The newest download content (DLC) for Elder Scrolls V: Skyrim is out for the Xbox 360, and offers far more than just extra quests. In fact, I would dare say that the Dragonborn DLC not only blows Dawnguard out of the water, it puts it to shame.
Dragonborn expands the game to the island of Solstheim, an island between Skyrim and the northwestern corner of Morrowind. The main story of Dragonborn starts when you stroll into any town and are attacked by cultists who inform you that you are not the true Dragonborn, just a pathetic imitator. Excuse me? I’m pretty sure I read an Elder Scroll and then Fus Roh Da’d the dragon Alduin into… Well, I was going to say Oblivion, but that’s another game entirely. So, that said, the cultists lead you to the island of Solstheim, where the inhabitants are enthralled by some sort of spell, building strange monuments to a long-dead Dragonborn named Miraak to help him return to the realm of mortals.
I could go on to explain the rest of the main quest, the side-quests, some of the quirky NPCs and so-on, but this is all standard fare for most reviews you’ll find. Instead, I want to discuss the “cyclopean geometry” of Dragonborn.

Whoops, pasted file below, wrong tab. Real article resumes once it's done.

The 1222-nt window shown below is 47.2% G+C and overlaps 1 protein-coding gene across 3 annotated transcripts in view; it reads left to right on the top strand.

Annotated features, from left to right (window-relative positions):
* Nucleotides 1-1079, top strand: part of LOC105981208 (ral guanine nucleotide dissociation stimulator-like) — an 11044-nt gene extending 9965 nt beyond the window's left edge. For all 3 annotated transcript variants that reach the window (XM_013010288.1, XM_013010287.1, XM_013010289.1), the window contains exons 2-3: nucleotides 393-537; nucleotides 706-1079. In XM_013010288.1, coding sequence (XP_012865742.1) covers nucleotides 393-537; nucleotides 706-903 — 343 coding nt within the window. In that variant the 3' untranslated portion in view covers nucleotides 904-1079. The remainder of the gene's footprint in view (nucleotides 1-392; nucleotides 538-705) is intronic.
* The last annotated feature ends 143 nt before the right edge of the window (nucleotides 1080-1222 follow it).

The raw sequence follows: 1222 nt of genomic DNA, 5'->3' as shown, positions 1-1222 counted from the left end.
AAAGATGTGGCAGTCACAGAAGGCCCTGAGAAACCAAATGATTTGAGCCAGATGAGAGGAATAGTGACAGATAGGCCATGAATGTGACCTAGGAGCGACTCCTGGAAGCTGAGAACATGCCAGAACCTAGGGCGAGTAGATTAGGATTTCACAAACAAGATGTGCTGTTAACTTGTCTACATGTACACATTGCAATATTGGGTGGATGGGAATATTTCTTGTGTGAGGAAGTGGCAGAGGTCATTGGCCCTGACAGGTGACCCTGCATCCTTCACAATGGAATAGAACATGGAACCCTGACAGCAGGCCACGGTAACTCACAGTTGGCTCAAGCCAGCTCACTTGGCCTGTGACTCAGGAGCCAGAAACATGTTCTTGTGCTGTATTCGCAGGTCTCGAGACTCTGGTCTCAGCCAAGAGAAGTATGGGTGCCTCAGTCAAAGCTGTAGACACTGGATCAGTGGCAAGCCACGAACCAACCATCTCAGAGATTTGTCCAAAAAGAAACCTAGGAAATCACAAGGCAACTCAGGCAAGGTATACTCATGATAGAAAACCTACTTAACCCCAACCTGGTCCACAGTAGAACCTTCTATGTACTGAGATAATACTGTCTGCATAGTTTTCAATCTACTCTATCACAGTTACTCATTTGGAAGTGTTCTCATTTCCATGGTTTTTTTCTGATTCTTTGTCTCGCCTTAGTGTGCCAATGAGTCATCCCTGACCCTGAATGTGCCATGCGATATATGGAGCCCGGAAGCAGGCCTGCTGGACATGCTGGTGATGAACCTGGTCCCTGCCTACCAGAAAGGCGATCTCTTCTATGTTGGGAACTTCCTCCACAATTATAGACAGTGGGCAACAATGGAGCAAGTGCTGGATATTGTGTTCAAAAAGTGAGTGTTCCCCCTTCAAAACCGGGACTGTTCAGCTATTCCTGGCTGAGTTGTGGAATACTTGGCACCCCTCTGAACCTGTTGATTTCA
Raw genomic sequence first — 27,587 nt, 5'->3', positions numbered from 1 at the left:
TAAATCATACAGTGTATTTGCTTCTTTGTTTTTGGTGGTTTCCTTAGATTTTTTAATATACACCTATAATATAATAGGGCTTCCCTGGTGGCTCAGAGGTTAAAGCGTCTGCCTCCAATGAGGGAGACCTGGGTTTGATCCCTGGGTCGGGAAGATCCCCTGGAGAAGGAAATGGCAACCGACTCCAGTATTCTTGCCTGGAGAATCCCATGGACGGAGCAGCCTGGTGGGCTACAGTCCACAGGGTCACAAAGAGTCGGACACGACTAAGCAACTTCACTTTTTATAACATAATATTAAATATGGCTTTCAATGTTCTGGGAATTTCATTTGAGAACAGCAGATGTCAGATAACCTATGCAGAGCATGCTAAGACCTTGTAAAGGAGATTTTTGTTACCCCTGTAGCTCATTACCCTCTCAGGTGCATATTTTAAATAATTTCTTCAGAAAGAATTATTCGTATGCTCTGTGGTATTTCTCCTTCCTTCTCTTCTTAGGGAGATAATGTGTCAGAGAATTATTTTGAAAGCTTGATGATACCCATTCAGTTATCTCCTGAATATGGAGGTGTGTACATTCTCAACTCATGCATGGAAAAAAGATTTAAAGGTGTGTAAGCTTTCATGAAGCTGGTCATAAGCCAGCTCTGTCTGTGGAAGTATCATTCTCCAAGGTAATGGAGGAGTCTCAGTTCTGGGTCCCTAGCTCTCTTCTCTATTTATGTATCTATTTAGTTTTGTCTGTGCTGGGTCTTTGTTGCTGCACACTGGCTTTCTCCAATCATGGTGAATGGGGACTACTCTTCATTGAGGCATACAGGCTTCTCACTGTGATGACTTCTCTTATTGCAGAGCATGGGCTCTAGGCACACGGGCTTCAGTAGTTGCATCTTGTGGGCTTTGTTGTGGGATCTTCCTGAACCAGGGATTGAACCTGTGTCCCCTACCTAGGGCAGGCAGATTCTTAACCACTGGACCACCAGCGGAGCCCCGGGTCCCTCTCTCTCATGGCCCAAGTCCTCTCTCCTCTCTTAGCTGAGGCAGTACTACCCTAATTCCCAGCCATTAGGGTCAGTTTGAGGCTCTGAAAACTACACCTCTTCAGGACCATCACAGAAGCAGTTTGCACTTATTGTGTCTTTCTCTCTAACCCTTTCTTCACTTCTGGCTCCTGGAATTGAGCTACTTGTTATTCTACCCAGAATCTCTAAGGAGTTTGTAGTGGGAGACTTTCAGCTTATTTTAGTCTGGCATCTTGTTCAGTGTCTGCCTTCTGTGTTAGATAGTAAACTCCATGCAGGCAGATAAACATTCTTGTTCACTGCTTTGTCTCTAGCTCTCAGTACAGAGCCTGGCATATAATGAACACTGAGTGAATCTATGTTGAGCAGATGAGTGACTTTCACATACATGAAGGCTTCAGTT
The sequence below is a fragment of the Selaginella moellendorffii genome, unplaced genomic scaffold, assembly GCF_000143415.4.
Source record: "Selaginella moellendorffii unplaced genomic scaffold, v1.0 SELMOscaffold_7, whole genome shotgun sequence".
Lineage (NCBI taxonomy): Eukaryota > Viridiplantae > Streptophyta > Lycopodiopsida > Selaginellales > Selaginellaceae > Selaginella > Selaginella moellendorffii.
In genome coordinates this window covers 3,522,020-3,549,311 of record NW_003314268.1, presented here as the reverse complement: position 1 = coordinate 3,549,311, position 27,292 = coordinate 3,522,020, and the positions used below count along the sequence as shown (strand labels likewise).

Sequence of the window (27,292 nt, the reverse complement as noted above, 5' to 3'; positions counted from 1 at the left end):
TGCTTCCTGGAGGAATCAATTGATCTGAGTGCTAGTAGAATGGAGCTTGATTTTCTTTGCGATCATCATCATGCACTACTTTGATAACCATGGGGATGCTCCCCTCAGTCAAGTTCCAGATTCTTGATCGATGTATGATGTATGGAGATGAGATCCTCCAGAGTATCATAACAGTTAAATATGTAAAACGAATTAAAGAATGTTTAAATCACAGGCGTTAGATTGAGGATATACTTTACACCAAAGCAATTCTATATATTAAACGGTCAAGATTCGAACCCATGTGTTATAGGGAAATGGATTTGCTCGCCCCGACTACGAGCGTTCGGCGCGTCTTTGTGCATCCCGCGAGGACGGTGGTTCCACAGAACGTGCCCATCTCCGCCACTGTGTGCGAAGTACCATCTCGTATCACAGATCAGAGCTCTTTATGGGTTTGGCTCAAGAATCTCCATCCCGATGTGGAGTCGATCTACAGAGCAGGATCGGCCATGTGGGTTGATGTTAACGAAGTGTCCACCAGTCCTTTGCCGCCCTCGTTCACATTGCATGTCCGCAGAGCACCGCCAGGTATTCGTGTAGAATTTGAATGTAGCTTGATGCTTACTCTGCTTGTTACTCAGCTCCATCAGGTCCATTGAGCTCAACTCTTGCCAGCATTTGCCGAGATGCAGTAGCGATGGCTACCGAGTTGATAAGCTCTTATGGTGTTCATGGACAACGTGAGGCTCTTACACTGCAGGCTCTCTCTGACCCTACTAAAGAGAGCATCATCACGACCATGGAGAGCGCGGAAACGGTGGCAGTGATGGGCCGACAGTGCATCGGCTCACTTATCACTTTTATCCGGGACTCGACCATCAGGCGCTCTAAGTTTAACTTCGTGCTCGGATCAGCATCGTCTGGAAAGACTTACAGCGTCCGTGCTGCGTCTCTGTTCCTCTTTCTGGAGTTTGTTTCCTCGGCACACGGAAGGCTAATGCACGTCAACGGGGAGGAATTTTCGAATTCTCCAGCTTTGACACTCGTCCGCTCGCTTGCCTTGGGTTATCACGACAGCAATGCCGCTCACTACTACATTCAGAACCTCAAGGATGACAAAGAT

The main quest and some of the side-quests involve the realm of Hermaeus Mora, the Daedric Prince of fate, knowledge, and memory. According to his description from a loading screen in the game, “In his rare dealings with mortals, he often chooses to appear as a grotesque mass of tentacles.”
Hermaeus Mora’s realm, Apocrypha is plane of existence unlike anything one can expect to encounter on Skyrim. Twisting and turning ruins are made of ancient black books that look as though they would be slimy to the touch. The sky glows with a putrid green fog, and pits of poisonous gas lurk in unexpected hallways, while slimy black tentacles lash out from pools of water that are as dark and inky as a starless sky. In some areas, the hallways would shrink, leaving my Dragonborn at a dead end, or stretch into what felt like infinity as I approached them. The spirits of Apocrypha were large, alien-looking creatures that lashed out with tentacles, and squid-faced (think Davy Jones from Pirates of the Caribbean) scholars with soul-piercing (and damage-causing) howls. Overall, the entire experience reminded me of H.P. Lovecraft’s The Call of Cthulhu:
“He talked of his dreams in a strangely poetic fashion; making me see with terrible vividness the damp Cyclopean city of slimy green stone — whose geometry, he oddly said, was all wrong — and hear with frightened expectancy the ceaseless, half-mental calling from underground: ‘Cthulhu fhtagn’, ‘Cthulhu fhtagn.‘”
This strange, unsettling realm is what really made Dragonborn stand out for me. The quests and the stories are great, and the easter eggs relating to Morrowind are fantastic, but this strange and fantastic homage to Lovecraft (whether intentional or not) gives Dragonborn something unique that really makes it stand apart from the original Skyrim game and the previous expansion, Dawnguard.
Review Rating: A+
Bonus! I found this awesome loot: